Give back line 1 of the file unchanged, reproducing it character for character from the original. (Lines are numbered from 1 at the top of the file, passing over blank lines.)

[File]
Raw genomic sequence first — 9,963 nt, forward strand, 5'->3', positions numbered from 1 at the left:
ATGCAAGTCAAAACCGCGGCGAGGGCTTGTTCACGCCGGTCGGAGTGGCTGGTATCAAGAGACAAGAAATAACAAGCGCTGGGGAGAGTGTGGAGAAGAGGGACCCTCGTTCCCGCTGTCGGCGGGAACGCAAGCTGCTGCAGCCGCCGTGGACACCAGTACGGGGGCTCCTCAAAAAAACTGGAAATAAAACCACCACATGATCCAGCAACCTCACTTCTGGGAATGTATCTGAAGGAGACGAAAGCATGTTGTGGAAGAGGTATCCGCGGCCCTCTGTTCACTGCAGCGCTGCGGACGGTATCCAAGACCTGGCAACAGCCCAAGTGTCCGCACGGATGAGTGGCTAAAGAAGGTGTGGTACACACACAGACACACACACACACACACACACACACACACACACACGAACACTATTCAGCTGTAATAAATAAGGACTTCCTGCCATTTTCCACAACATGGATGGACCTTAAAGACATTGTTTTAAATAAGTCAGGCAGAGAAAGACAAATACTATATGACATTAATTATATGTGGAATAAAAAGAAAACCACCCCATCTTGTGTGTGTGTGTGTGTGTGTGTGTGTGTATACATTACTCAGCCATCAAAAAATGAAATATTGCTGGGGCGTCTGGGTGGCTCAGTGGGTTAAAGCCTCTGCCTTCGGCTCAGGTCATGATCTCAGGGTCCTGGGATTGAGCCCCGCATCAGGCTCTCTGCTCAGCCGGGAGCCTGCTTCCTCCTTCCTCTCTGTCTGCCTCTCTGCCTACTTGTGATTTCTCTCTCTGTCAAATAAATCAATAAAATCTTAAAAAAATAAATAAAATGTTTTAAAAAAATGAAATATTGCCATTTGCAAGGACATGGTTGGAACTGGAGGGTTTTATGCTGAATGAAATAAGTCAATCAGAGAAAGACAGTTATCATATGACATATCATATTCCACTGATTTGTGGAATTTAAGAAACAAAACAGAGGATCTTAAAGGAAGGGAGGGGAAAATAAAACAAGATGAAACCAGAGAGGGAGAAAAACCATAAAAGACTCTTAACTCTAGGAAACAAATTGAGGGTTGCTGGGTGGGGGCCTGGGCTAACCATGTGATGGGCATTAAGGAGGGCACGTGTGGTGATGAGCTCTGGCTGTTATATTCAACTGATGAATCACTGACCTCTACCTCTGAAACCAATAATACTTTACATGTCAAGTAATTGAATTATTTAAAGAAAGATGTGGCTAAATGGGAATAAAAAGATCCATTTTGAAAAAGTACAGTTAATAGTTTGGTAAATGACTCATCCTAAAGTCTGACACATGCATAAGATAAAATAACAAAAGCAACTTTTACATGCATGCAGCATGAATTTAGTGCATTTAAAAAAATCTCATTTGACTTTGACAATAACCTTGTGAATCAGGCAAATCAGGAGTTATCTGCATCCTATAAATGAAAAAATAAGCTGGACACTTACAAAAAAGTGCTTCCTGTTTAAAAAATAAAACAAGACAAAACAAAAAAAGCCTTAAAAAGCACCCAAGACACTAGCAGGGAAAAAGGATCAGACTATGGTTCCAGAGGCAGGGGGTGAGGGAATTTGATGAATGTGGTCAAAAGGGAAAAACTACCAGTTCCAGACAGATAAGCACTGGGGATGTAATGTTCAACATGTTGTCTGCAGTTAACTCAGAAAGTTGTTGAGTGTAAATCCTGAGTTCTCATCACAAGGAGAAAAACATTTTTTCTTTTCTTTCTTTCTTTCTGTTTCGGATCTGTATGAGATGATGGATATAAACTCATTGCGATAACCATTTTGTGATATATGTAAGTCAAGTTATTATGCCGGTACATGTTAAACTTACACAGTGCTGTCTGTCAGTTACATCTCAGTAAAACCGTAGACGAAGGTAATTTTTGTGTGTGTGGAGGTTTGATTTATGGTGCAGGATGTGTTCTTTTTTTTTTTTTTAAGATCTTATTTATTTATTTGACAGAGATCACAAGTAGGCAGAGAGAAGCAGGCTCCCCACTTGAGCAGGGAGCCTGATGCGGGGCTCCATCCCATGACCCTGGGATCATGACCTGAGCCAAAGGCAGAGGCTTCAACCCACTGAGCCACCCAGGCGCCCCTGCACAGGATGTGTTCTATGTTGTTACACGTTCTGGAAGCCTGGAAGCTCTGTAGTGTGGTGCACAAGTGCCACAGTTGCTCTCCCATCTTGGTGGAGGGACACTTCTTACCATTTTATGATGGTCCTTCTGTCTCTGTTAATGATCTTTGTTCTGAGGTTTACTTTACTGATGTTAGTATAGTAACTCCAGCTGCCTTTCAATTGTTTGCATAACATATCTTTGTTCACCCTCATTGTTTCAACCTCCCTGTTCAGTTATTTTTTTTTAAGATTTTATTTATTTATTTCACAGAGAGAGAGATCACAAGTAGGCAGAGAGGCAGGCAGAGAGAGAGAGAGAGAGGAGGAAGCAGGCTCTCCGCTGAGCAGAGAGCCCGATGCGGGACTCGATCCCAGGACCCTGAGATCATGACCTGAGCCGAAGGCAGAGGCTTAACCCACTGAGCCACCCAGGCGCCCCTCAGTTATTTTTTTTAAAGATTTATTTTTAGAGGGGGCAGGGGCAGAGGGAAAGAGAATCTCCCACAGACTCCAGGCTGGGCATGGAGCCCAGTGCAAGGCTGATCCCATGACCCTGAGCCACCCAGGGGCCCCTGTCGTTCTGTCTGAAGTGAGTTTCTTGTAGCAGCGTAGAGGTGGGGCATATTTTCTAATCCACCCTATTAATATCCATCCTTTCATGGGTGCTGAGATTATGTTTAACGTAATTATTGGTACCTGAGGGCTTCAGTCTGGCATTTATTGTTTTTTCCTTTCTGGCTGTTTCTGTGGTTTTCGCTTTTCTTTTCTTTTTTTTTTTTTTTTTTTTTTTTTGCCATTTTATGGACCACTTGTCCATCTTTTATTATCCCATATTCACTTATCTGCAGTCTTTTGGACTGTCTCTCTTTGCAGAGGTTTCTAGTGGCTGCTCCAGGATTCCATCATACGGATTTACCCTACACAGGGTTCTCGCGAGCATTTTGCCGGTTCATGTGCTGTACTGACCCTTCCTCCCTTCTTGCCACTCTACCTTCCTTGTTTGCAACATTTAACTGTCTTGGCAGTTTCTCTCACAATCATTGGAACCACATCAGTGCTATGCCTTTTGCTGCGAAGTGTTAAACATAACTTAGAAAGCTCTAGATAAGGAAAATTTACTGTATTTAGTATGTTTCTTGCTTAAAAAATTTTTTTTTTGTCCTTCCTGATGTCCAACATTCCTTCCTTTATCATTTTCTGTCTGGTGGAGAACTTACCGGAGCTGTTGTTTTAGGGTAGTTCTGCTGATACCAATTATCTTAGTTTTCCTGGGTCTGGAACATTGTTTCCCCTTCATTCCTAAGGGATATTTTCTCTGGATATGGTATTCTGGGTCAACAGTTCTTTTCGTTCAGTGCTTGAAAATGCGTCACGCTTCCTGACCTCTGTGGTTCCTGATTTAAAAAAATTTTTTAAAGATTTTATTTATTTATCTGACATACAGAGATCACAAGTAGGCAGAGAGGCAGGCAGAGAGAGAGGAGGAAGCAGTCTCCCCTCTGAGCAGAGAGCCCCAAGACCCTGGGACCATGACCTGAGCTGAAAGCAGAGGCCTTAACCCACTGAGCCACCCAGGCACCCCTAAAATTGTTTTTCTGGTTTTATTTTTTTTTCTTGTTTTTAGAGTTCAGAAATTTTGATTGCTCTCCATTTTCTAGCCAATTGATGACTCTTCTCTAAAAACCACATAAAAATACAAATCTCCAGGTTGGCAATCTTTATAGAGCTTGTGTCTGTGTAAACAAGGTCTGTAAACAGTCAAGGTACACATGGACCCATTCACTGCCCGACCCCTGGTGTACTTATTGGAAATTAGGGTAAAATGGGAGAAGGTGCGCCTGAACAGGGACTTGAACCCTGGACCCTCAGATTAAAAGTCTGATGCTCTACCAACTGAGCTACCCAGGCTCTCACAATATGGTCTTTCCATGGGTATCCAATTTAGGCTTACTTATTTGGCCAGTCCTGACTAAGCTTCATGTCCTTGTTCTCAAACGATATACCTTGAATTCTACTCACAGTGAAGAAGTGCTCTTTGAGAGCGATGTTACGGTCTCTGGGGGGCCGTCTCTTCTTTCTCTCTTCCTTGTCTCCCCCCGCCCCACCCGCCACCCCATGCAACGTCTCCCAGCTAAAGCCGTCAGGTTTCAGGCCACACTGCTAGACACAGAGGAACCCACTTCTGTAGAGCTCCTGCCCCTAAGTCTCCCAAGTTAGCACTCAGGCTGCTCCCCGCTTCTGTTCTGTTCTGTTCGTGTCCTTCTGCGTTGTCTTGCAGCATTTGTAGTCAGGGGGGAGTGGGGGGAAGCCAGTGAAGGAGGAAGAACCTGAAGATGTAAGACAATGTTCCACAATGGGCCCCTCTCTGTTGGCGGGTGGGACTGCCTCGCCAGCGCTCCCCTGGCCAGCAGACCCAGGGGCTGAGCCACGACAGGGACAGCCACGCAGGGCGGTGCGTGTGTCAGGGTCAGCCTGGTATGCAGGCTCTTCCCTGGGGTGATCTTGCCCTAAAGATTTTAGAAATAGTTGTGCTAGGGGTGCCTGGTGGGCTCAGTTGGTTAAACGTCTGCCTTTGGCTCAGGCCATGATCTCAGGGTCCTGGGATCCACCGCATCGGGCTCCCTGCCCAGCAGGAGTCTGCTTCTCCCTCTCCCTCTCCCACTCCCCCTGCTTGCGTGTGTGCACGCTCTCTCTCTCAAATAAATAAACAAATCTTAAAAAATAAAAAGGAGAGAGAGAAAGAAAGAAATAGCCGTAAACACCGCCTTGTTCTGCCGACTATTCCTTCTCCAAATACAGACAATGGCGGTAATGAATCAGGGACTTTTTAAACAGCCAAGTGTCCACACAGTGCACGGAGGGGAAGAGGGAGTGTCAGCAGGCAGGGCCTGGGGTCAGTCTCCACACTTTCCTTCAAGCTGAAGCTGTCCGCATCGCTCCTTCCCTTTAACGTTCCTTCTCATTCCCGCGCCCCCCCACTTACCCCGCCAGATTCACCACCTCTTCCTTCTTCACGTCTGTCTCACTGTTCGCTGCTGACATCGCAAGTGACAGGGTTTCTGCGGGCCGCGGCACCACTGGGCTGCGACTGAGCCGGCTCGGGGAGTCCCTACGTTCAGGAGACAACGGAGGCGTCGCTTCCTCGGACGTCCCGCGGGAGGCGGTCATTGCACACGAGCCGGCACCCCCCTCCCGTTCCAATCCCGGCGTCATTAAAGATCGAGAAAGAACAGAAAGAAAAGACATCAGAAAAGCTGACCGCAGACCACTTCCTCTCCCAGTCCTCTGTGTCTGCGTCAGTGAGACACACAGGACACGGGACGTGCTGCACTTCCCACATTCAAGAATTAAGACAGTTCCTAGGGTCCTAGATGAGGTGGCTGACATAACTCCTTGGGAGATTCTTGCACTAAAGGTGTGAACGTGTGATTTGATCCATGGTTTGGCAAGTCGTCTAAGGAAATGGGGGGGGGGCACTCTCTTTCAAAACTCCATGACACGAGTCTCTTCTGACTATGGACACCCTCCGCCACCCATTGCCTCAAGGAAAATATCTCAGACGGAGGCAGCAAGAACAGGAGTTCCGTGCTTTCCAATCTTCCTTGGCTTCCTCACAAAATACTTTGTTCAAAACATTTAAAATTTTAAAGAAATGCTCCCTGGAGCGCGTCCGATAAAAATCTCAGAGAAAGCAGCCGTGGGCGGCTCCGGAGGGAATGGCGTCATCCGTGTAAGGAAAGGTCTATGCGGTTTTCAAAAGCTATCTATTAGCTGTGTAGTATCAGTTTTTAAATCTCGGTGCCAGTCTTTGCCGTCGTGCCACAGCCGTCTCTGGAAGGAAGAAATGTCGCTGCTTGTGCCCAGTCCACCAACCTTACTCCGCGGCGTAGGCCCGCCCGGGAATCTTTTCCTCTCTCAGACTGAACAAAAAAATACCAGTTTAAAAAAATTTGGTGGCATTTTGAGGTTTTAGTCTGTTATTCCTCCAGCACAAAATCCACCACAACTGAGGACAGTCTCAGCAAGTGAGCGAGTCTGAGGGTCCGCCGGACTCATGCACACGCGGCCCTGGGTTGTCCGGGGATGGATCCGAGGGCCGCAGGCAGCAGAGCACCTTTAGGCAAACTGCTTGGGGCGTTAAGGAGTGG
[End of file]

Raw genomic sequence first — 9,963 nt, forward strand, 5'->3', positions numbered from 1 at the left: